tour de nesle
19th century drawing of the Tour de Nesle | By Eugène Viollet le Duc - Dictionnaire raisonné de l'architecture française du XIe au XIe siècle, Public Domain,

The scandal did not stop there. Following the death of Philip IV, his son Louis X inherited the throne. Unable to have his marriage to Margaret annulled by the Pope (due to a gap in the election of a new one), Louis had his wife imprisoned in the underground cells at the Chateau Gaillard in Normandy. She died a year later under mysterious circumstances, just in time for Louis to remarry Clementia of Hungary. Louis himself died a year later, falling ill after a grueling game of tennis. Louis’s untimely death and lack of an heir led to his brother Philip V becoming king. Deeply in love with his wife Joan, Philip had successfully saved her from the sentence of her sisters and had continuous campaigned for her release from house arrest. They ruled together for several years until Philip’s death in 1322. The continued lack of a male heir led to the final brother Charles IV becoming king. His wife Blanche had likewise been imprisoned underground in the Chateau Galliard, suffering for over eight years. Upon taking the throne, Charles refused to release her from this imprisonment. He instead had their marriage annulled and sent her to a nunnery, where she died from poor health due to her years of imprisonment. He followed her a few years later, once again leaving no male heirs.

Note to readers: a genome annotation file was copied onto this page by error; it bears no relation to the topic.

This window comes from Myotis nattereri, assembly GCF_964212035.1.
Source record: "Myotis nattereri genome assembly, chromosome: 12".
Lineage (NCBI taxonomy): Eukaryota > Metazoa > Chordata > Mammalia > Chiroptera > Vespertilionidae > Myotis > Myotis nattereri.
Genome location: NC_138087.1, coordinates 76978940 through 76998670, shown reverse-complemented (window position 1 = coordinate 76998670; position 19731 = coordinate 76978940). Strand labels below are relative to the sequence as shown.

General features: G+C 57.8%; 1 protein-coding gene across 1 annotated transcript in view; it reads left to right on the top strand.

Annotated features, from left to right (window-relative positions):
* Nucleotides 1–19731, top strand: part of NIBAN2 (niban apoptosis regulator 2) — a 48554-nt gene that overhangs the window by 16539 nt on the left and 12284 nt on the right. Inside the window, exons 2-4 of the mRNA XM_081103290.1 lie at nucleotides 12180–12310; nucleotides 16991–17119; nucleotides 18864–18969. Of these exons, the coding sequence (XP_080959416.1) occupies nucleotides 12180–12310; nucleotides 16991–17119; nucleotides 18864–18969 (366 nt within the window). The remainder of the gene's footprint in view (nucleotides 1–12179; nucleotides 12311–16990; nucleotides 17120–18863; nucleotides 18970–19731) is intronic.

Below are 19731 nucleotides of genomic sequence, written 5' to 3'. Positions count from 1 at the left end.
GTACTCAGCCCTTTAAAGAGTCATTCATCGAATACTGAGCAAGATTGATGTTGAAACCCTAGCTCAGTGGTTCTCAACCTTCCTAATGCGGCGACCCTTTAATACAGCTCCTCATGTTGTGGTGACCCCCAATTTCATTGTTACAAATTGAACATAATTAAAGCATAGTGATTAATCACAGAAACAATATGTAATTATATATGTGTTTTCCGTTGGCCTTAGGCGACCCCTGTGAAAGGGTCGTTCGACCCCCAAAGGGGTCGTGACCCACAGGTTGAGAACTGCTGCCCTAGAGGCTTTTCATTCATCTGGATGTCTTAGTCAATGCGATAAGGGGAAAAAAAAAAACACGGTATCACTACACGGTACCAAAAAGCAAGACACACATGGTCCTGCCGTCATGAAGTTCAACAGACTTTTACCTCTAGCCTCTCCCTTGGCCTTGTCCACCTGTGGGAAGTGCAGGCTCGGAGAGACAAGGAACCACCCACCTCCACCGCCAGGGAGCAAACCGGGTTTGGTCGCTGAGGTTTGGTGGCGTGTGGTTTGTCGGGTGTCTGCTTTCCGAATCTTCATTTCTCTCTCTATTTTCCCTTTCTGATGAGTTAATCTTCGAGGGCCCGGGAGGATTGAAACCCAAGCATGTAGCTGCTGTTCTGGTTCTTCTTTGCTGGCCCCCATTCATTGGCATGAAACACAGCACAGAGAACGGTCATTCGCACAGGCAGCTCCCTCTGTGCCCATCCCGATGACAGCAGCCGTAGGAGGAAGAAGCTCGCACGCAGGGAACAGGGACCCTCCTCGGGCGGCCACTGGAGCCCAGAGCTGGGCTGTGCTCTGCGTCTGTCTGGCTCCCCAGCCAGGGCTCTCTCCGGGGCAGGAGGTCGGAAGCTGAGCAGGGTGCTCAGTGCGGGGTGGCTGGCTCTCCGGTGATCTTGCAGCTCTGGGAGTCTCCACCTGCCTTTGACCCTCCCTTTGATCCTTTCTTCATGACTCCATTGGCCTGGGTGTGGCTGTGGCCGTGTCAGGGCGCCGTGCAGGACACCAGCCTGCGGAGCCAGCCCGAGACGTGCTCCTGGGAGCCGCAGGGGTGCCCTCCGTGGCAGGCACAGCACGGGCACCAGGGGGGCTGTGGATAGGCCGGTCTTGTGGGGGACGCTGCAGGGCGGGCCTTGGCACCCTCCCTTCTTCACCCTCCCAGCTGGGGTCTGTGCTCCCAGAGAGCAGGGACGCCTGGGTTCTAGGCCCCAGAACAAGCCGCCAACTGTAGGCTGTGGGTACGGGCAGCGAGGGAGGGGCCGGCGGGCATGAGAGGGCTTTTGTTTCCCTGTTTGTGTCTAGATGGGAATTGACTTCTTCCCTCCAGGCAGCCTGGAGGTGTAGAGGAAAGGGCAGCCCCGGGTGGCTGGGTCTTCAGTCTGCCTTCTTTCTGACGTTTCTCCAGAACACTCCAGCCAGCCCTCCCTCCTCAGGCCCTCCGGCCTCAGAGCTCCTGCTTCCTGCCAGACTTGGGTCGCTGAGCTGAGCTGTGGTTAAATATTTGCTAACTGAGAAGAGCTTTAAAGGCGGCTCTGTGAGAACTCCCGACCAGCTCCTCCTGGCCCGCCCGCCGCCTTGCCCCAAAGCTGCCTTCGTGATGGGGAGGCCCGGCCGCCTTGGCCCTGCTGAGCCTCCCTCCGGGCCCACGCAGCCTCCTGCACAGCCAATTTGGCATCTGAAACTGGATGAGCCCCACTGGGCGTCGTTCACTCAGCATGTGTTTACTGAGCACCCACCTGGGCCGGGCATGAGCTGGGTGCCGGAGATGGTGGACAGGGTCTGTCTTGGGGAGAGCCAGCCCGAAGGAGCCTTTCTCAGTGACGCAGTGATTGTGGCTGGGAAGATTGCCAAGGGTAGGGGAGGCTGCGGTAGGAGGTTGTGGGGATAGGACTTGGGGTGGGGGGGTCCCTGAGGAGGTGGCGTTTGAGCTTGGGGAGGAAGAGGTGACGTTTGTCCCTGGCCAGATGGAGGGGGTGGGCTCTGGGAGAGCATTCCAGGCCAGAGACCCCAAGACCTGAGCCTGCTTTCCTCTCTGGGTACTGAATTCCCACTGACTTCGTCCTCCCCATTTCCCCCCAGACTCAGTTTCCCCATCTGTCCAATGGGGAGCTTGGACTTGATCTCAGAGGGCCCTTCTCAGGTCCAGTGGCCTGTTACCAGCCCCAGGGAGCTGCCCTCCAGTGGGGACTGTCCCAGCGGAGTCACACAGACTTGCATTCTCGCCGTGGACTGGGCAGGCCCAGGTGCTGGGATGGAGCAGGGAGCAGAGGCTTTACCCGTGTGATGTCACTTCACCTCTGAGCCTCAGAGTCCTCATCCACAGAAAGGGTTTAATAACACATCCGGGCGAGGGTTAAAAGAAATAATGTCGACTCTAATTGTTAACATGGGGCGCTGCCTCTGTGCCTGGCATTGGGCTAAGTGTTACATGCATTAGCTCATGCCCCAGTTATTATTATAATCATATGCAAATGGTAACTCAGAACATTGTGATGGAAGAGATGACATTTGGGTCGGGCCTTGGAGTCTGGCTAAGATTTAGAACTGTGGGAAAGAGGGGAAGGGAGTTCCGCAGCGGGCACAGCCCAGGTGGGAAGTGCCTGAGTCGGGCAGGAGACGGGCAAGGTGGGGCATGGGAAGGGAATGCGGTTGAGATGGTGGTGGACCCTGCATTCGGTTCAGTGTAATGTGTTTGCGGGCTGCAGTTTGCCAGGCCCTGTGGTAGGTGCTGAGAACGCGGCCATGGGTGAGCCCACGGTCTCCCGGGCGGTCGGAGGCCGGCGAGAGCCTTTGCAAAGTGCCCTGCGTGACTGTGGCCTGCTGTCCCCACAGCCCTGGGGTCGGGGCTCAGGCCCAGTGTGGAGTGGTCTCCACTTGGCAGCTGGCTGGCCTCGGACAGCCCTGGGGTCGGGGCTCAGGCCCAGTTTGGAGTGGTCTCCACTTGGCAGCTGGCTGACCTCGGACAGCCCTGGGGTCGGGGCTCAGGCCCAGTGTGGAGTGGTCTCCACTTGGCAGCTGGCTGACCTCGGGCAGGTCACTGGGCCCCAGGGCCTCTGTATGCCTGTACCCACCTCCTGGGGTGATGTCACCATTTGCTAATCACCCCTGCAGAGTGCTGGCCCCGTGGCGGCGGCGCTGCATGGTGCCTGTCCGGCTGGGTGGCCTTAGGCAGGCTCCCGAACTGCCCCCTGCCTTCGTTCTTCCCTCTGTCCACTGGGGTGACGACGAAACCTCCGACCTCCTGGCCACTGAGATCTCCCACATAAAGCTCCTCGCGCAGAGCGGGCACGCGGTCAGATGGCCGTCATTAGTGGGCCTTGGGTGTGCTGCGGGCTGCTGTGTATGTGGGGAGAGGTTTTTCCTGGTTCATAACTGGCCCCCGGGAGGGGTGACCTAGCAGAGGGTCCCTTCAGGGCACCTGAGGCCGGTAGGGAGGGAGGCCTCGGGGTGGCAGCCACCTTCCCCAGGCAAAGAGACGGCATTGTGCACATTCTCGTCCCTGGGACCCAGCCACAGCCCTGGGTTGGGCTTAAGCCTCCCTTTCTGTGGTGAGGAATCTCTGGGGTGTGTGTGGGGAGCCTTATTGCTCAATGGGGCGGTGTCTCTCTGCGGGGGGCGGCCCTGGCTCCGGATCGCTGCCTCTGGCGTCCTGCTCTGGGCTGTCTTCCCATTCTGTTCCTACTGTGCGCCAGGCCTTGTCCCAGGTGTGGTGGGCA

Outside of damaging the reputation of the French women in royal circles and creating centuries of suspicion towards the Queen and her liaisons, this affair had further repercussions in France. The Salic Law became the basis for inheriting the French throne following the affair, effectively preventing a woman from ever ruling the Kingdom of France. It also led to the death of courtly love and adulterous queen (à la Guinevere and Lancelot) as theme in literature. The lack of male heirs from all those involved ending led to the outbreak of the Hundred Years War, as Isabella’s son Edward III tried to claim the French throne as his own.

Today all that remains of this oh so infamous tour is a small plaque near the Institute de France, outlining where the building once stood.

A tale of love, lust, curses, and general bad behavior, the Tour de Nesle Affair remains one of the juiciest scandals in French history.

tour de nesle institut français
The small plaque next to the Institute de France | Par PHGCOM — self-made, photographed in 2007, CC BY-SA 4.0,

Want more of Paris? Then read our article about the oldest buildings in Paris still standing!